If you’re planning on a move to Spain, the chances are you’ll need to find work of some kind. Here we take a look at how to find work in Spain as an expat and some of the differences you will notice when working in Spain…
Finding a job in Spain
Finding a job in Spain can be difficult as the unemployment rate is pretty high, in fact as of June 2020, Spain has the second highest unemployment rate in Europe (after Greece). That doesn’t mean it’s not possible to find work in Spain though, you might just need to consider a few different options.
It’s a really good idea to try and find a job before you relocate to Spain as it can take a while. Without a job you won’t be able to get residency in Spain unless you have a lot of savings.
If you don’t speak Spanish you will instantly be at a disadvantage when applying for jobs, and jobs in Spain for English speakers can be hard to find, so it’s a good idea to take the time to learn Spanish first. You can view our tips on learning Spanish here.
You will need an NIE number (Número de Identificación de Extranjeros) to apply for a job in Spain. This is your tax identification number and is easy to obtain – more details on getting your NIE here.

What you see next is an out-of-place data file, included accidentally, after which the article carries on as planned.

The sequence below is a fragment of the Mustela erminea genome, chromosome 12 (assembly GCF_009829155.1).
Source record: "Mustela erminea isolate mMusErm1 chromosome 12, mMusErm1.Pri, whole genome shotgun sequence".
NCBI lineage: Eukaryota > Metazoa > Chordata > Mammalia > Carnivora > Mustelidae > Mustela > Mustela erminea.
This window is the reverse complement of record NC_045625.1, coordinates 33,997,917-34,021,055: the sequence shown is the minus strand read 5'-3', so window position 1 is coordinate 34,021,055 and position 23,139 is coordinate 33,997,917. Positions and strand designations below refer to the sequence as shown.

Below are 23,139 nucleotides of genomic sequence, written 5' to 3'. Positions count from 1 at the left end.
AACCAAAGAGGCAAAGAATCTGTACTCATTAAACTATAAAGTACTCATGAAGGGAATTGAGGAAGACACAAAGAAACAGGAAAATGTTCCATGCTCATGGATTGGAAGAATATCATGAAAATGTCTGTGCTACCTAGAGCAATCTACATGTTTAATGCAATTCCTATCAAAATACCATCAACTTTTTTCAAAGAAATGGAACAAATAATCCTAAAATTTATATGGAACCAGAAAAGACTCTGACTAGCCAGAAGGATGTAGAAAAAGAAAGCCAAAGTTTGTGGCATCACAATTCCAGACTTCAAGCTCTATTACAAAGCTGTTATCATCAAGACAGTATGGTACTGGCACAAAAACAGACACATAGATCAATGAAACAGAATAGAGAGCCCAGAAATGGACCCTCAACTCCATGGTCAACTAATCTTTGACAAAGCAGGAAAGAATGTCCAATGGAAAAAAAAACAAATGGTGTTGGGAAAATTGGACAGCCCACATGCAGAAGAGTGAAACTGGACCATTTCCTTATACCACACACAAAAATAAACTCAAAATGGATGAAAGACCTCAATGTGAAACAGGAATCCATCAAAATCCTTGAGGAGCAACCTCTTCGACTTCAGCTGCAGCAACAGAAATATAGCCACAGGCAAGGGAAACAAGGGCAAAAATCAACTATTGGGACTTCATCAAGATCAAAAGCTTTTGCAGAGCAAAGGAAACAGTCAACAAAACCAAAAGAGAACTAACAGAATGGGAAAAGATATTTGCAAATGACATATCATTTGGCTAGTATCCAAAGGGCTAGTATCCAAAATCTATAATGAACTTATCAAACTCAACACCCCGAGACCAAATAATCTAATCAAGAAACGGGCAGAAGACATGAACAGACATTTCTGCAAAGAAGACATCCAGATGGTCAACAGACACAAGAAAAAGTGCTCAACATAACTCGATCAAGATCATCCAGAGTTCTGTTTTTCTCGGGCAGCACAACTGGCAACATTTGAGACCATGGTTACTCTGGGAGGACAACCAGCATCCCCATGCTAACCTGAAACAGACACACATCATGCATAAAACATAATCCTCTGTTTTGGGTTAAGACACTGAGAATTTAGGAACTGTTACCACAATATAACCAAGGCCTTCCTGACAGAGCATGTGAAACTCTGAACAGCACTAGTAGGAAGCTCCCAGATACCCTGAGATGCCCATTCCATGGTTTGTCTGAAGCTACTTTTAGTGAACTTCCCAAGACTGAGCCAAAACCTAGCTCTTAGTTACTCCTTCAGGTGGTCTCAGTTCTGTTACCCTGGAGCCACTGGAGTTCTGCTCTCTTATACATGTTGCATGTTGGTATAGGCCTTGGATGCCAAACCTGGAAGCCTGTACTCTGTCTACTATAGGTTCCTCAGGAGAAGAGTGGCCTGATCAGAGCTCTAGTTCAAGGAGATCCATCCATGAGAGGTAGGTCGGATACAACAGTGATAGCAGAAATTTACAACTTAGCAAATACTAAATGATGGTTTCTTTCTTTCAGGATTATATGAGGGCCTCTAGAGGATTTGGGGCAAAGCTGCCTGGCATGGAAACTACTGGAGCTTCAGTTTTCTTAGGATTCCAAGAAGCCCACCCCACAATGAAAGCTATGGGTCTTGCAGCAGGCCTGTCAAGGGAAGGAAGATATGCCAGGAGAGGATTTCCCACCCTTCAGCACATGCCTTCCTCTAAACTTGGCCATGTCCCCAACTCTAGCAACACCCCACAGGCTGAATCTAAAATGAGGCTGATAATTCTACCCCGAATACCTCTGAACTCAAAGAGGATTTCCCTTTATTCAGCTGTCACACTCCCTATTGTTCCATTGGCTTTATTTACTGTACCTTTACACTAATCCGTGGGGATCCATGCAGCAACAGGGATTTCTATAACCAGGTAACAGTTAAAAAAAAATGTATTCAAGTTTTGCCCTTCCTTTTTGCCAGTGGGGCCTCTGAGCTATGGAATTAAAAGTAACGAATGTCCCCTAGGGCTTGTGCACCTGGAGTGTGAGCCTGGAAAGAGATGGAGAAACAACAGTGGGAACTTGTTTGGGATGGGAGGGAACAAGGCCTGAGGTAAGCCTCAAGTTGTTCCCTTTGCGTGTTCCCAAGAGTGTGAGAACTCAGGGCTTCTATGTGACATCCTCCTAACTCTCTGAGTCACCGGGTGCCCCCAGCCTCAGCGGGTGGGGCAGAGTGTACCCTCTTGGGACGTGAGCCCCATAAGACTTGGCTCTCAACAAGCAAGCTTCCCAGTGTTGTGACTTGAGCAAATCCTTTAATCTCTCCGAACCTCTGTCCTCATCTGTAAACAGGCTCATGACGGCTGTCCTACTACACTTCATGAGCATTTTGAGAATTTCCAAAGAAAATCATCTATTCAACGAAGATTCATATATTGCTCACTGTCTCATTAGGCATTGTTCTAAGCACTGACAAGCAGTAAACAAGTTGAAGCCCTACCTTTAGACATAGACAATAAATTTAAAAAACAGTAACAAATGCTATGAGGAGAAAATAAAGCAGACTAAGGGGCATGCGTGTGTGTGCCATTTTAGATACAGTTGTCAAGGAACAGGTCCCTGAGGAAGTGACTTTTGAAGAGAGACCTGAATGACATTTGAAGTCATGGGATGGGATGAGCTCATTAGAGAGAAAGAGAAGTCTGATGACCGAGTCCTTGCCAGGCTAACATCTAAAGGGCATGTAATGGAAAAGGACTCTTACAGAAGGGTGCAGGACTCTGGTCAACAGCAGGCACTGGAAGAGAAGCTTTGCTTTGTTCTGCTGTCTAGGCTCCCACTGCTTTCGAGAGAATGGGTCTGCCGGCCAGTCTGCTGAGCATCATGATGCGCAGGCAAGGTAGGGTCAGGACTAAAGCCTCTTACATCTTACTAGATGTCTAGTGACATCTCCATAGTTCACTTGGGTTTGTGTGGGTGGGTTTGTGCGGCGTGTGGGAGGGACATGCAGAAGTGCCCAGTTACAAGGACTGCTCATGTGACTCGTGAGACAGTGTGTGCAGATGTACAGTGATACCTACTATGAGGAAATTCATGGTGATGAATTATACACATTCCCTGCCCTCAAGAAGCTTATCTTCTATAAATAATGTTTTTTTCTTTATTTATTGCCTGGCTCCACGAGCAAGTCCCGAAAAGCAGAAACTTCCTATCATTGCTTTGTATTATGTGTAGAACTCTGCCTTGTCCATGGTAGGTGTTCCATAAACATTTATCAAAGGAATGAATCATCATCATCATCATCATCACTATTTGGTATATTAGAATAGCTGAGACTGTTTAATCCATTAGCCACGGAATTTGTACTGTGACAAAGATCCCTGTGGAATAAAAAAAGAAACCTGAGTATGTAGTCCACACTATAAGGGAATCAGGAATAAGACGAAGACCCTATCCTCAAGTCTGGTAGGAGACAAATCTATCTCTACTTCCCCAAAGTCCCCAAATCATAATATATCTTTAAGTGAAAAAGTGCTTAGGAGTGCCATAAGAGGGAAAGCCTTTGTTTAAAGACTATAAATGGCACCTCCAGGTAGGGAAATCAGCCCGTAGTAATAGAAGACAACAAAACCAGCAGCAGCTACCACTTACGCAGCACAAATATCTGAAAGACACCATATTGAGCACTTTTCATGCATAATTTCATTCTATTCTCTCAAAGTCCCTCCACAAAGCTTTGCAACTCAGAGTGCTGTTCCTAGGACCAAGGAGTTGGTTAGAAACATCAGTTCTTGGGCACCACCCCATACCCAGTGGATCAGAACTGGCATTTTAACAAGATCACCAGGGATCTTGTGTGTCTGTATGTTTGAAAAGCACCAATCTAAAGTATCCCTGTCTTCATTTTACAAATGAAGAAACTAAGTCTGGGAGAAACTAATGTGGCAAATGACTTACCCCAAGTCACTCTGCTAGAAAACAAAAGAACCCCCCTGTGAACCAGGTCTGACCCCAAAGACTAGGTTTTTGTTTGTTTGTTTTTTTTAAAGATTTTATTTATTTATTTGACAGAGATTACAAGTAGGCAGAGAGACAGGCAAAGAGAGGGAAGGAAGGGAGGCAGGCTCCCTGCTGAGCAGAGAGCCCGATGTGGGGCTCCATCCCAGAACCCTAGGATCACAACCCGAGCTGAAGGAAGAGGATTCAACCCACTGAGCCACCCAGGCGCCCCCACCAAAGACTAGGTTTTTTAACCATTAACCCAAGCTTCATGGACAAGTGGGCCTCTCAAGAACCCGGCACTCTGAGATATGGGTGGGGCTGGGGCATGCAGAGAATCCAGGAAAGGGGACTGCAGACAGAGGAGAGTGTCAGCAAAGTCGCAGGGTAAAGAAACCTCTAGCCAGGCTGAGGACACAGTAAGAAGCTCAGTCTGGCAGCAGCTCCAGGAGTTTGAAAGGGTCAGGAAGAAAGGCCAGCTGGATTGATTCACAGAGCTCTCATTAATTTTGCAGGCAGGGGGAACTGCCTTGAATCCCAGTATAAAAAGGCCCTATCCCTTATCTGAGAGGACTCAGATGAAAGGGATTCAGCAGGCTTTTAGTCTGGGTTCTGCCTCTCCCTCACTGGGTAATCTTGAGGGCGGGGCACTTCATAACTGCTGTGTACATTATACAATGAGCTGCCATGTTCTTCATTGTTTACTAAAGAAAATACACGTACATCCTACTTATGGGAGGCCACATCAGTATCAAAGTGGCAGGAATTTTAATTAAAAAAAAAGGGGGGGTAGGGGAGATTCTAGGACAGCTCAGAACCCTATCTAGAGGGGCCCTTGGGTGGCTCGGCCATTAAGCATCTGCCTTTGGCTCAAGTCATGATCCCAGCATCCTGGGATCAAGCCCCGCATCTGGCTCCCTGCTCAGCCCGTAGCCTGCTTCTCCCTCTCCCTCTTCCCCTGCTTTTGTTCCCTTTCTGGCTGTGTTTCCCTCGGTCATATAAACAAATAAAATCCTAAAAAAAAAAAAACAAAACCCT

Jobs for expats in Spain
Jobs for expats in Spain can be hard to come by and are generally much lower paid than elsewhere in Europe. Competition for a job contract is high as this means entitlement to medical care, so employers can afford to be choosy. Often, jobs are given to locals who are close family members or relatives.
The first place to check is the Shortage Occupation List, produced quarterly by the Public Employment Service (Servicio Público de Empleo Estatal).
This list includes occupation that are “in short supply of workers, and for which the employers typically face difficulties finding a suitable candidate”. The 2020 list includes occupations such as ICT Specialists, Sales related professionals, and Doctors. You will still need to be able to speak Spanish for any of these jobs.
A foreigner is only hired in Spain if the occupation is listed on the shortage occupation list. The immigration office also has to confirm that it isn’t possible for the job vacancy to be filled by a Spanish citizen or resident.
Aside from this list, jobs for expats will include those in hospitality, tourism, and construction, but be aware that some of these will only be summer jobs. If you don’t speak Spanish it’s a good idea to head to a high expat area such as the Costa del Sol or Costa Blanca where there’s likely to be more English speaking jobs available.